It may be noted (plate II) that there is a well-defined fold in the vicinity of Cherryvale, and a somewhat smaller fold east of Coffeyville. Directly west of Coffeyville the beds are almost flat, and between the Coffeyville and Cherryvale anticlines there is another small fold, southwest of Liberty. Between this fold and Independence there is a rather pronounced syncline pitching toward the southwest. In the vicinity of Neodesha the strata are almost flat, although interrupted here and there by a number of small domes.
One of the most important considerations in the development of any oil territory is the relation between the apparent surface structure and the producing oil and gas horizons. In Wilson and Montgomery counties these reservoirs consist of lenticular bodies of sandstone interbedded with shale. These sandstones are irregular and local in character, varying greatly in their horizontal and vertical extent. They do not form continuous and definite horizons, but pinch out laterally or grade into shale. Under such conditions surface structure and production could not be expected to have that fixed relation found in regions underlain by definite and continuous oil and gas sands.
The Cherryvale oil and gas district is situated on a broad anticline. Elk City gas field lies near the crest of two small domes. [Boughton, Charles W., The Elk City gas field, Kansas Geo!. Survey, Bull. 5, 1920.] Production south of Elk City is closely associated with a fairly large dome, and the oil found east and north of Caney occurs in small but pronounced terrace structures. Gas is found south of Independence in a syncline, and oil occurs around Neodesha where the beds are almost flat. Without a sufficient number of well records and their casing-head elevations it is impossible to explain satisfactorily these irregularities between surface structure and production. However, it appears that a test well has the best chances for success when located on a dome, anticline or terrace, and this is especially true of the western portion of this region, where the sands become somewhat more continuous.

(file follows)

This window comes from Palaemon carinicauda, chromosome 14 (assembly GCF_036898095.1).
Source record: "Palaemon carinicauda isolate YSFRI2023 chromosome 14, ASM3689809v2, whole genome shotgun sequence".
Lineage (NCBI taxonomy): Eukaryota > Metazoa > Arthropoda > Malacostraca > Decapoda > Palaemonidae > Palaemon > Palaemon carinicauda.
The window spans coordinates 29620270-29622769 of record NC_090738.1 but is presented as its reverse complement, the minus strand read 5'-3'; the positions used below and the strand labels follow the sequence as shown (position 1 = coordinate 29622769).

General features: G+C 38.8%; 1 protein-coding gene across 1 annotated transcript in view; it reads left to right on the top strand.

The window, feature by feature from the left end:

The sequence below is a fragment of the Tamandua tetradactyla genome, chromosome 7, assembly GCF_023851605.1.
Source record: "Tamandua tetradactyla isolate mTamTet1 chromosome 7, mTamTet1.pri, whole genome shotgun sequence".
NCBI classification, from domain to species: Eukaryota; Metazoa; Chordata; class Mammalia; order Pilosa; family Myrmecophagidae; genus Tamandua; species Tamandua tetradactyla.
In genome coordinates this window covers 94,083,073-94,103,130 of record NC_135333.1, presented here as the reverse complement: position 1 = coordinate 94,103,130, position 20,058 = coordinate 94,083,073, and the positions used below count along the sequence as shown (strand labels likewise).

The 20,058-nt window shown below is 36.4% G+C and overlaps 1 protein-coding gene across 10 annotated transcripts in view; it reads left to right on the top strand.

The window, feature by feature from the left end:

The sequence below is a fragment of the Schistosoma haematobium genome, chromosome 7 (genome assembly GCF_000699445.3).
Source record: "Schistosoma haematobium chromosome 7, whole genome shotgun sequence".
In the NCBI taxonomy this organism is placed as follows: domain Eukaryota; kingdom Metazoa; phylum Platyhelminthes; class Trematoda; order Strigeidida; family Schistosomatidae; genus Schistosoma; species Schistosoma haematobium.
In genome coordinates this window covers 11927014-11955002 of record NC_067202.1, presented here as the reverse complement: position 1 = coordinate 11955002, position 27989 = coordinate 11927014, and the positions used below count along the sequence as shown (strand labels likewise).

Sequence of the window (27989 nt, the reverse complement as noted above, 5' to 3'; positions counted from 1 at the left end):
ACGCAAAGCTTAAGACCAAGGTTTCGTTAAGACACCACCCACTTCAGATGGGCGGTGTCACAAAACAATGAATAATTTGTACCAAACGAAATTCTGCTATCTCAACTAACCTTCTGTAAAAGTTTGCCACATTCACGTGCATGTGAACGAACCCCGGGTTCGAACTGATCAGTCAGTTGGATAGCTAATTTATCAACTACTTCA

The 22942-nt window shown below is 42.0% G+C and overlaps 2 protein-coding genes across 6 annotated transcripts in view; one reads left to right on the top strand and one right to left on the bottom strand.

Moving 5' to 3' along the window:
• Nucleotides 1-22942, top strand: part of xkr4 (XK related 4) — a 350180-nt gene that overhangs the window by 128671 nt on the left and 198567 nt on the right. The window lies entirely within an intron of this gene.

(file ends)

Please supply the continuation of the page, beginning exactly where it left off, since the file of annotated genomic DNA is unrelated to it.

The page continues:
The chief producing sands in Wilson and Montgomery counties belong to the La Cygne, Bandera and Cherokee shales. South of Fredonia gas occurs at a depth of 350 to 500 feet, in a sand which possibly belongs to the Cherryvale shale. In the Wayside pool in Montgomery County the longest-lived sand is the Wayside, which is a part of the La Cygne shale. About 150 feet below the Wayside sand is the Weiser, which possibly corresponds to the Peru sand of Chautauqua county. The third sand is the Bartlesville, found at a depth of 1,110 to 1,250 feet. Much of the gas in southwestern Montgomery County comes from the Burgess sand, which occurs just above the Mississippian limestone. At Coffeyville, where the strata overlying the Cherokee shale are thinner than at any other point in this region, three sands are encountered at depths of 350, 600 and 900 feet. The best wells, yielding oil of 32° Baumé gravity, derive their oil from the 600-foot sand, which possibly corresponds to the Weiser sand found in the Wayside and Bolton pools.